Maybe I'm getting a bit old, but I've always struggled with my weight, so I have tried to embrace the slow food, home cooked movement.  Plus, I'm such a picky eater that I like making my own food just the way I like it.  So it feels like cheating to me.

In the meantime, an interesting juxtaposition of fast food and gyms, spinning gyms, mixed martial arts gyms, and maybe a few day spas, physical therapy offices and urgent cares will define your mall experiences for the near future.  And Starbucks, of course.

Marcus & Millichap - CNBC:

'via Blog this'

Tuesday, May 23, 2017

Announcing Solid State Properties LLC!

Effective immediately, I'm proud to announce that I have started my own company, Solid State Properties LLC, to continue the focus on small property management in Mid and Lower Manhattan, and parts of Brooklyn as well.

Solid State Properties LLC is a New York City based property management and brokerage firm specializing in Manhattan and Brooklyn properties under 6 stories. Whether it's a single condominium unit, a mixed use property, small co-op or small office building, we practice efficiency of scale and no-nonsense management, and rental brokerage all in one.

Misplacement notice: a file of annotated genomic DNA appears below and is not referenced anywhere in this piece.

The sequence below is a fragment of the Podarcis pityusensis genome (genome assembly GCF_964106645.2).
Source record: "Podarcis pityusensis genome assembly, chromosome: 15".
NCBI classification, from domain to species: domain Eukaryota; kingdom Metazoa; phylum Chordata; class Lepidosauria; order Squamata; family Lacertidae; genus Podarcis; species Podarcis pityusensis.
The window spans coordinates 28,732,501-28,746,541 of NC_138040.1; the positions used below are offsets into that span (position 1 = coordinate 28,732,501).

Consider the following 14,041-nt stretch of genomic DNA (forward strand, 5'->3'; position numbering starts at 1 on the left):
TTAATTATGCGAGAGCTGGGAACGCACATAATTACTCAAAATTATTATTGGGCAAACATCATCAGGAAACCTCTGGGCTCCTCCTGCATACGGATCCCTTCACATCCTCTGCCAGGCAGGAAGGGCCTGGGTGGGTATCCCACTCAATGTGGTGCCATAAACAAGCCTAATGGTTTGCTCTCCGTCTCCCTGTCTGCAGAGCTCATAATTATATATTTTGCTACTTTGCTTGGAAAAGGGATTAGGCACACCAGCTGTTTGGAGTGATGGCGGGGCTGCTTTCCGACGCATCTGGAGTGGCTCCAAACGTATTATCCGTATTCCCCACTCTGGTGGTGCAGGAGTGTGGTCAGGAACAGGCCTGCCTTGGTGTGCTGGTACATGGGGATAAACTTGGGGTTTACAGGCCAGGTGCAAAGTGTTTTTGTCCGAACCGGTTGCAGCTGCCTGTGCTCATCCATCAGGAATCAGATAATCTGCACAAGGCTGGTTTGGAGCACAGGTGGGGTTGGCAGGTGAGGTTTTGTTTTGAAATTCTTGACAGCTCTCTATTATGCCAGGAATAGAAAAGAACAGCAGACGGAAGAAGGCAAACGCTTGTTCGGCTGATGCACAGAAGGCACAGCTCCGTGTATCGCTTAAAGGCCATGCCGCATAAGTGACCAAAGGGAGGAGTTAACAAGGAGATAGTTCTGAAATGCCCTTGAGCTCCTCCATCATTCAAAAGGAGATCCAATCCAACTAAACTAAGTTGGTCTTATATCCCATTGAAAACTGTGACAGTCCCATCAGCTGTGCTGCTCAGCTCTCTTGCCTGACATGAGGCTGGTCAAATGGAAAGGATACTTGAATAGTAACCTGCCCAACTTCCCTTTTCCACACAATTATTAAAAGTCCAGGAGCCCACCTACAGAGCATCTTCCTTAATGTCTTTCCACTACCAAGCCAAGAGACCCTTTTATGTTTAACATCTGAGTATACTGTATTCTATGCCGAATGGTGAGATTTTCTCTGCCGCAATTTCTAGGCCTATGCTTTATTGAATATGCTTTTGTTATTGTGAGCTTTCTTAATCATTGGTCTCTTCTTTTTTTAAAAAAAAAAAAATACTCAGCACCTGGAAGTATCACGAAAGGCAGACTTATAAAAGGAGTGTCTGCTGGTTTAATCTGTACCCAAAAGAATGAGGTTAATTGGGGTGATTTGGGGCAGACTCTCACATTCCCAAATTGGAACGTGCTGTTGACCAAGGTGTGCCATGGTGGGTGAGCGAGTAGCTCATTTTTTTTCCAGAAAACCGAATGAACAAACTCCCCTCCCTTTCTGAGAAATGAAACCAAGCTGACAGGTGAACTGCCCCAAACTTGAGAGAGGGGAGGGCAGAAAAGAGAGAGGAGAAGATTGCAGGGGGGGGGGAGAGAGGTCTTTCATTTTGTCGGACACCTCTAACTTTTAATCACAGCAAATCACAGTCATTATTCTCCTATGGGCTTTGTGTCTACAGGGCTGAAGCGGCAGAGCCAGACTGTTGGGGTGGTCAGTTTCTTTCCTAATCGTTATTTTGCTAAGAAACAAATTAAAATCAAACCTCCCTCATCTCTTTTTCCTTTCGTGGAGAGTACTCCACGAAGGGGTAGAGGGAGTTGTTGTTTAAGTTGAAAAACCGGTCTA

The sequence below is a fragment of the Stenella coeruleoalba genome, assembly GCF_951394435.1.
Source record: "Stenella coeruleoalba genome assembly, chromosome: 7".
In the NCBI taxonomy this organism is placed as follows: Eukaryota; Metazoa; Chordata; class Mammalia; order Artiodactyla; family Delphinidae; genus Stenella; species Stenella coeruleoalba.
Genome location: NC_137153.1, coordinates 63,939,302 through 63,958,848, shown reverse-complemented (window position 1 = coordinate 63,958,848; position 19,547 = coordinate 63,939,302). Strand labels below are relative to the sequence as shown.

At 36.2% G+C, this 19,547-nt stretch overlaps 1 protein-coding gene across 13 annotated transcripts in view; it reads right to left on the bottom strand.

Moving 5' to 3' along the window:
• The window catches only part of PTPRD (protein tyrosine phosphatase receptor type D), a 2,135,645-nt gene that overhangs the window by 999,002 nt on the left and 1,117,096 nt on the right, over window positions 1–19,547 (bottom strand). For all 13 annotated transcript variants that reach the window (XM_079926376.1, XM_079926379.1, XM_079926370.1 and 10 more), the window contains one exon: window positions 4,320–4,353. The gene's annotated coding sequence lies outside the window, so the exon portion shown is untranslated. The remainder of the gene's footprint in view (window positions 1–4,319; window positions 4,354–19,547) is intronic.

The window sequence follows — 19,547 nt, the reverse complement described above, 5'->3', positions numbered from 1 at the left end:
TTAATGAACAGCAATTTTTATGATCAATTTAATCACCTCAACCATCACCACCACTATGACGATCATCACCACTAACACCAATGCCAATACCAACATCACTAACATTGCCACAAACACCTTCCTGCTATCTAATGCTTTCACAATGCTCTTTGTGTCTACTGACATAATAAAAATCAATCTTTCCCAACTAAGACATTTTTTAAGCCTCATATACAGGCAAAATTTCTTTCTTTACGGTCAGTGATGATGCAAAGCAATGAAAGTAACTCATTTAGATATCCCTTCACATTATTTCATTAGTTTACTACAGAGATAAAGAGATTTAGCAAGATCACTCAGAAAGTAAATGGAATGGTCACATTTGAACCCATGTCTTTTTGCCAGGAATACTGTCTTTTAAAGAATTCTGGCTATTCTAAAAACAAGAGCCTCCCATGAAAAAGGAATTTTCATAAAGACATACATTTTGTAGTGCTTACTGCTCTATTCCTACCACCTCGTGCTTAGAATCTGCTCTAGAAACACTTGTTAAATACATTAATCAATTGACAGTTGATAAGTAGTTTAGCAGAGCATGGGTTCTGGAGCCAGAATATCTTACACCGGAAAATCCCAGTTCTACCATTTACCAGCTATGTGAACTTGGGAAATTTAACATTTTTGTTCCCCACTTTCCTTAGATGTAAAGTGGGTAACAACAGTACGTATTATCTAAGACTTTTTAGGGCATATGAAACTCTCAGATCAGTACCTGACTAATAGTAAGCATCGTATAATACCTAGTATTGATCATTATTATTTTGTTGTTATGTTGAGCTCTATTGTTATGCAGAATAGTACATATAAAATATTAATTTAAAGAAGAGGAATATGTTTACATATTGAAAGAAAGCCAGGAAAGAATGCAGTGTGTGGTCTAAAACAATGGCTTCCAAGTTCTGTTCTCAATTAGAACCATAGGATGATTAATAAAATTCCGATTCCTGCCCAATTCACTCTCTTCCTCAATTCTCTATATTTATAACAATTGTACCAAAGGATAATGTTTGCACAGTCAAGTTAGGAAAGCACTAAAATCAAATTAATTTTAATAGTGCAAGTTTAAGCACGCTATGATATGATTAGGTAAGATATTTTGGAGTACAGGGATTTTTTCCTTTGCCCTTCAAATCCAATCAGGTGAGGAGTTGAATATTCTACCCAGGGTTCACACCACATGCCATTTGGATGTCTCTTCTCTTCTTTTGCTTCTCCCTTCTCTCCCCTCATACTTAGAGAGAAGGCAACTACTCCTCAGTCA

Thursday, July 16, 2015

2016 Tax Rates by Class

‎In case anyone missed it:

The City Council adopted real property tax rates for fiscal year 2016, which begins July 1, 2015.  Here are the 2016 tax rates by class as well as last year's rates for comparison.  
Tax Rates by Class

Please note that the tax bills issued for the first half of fiscal year 2016 (July 2015 through December 2015) were based on the fiscal year 2015 tax rates.
As a result, your second half tax bill will be based on the recently adopted fiscal year 2016 tax
 rates and will include an adjustment for any overpayment or underpayment in 
the first half of the year.


Monday, July 13, 2015

My Own Non-Scientific Take on the City-Verizon Spat